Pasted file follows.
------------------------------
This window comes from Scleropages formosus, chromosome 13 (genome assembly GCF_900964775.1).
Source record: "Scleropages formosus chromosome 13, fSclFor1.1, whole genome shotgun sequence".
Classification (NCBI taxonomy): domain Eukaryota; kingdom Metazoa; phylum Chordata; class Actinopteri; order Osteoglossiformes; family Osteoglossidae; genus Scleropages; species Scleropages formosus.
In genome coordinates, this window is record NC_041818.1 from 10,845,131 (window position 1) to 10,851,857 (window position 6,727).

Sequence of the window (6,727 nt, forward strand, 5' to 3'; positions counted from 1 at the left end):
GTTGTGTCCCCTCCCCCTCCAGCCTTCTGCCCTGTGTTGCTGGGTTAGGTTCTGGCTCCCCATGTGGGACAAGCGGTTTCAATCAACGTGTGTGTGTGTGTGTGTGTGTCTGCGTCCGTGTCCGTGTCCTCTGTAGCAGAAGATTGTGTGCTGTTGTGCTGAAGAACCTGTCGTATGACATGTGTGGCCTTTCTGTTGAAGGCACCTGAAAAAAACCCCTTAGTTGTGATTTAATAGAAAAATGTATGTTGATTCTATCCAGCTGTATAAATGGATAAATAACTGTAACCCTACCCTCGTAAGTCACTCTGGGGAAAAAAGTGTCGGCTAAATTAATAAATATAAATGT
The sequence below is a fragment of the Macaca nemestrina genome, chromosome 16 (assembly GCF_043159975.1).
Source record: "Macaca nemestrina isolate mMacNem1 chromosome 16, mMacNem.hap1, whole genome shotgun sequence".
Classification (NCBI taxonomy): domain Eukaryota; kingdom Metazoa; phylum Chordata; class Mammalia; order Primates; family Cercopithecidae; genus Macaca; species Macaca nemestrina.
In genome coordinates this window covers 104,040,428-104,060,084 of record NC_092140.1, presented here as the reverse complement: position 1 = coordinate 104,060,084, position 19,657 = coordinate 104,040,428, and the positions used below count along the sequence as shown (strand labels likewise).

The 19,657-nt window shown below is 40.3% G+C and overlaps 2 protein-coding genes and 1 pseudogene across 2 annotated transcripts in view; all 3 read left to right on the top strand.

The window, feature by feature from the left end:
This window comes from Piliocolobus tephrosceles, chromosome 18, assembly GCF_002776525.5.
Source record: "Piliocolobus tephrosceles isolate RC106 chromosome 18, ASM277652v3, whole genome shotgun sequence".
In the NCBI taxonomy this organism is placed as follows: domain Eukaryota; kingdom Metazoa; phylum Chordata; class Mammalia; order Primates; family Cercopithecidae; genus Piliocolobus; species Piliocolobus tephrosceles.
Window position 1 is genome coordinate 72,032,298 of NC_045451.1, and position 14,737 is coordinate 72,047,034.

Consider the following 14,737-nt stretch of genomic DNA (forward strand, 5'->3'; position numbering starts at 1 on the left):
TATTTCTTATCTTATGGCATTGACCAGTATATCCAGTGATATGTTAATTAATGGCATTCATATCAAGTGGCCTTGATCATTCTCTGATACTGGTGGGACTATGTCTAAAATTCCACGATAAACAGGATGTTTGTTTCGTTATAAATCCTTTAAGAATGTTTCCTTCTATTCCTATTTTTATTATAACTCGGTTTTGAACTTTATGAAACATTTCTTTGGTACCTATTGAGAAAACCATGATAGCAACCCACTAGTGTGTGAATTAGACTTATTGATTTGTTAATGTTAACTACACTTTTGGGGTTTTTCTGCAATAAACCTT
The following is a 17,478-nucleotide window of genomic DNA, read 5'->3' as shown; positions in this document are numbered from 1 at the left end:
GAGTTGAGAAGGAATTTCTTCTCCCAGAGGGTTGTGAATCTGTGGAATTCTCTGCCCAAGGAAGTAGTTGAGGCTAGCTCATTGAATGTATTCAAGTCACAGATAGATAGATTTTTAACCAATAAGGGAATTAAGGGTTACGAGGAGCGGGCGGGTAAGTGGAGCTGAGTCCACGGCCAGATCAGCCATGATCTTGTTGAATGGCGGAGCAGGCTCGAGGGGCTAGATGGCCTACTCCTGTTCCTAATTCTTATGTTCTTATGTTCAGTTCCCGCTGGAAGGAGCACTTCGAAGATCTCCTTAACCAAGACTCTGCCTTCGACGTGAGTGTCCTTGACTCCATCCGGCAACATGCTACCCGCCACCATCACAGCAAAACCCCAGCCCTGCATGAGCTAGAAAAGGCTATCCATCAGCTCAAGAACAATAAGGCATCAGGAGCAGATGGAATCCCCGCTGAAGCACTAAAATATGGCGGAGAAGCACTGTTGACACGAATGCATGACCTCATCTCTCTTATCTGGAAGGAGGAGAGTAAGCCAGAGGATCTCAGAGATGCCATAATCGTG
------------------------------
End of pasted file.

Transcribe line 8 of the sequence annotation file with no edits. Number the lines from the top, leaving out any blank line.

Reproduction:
Source record: "Macaca nemestrina isolate mMacNem1 chromosome 16, mMacNem.hap1, whole genome shotgun sequence".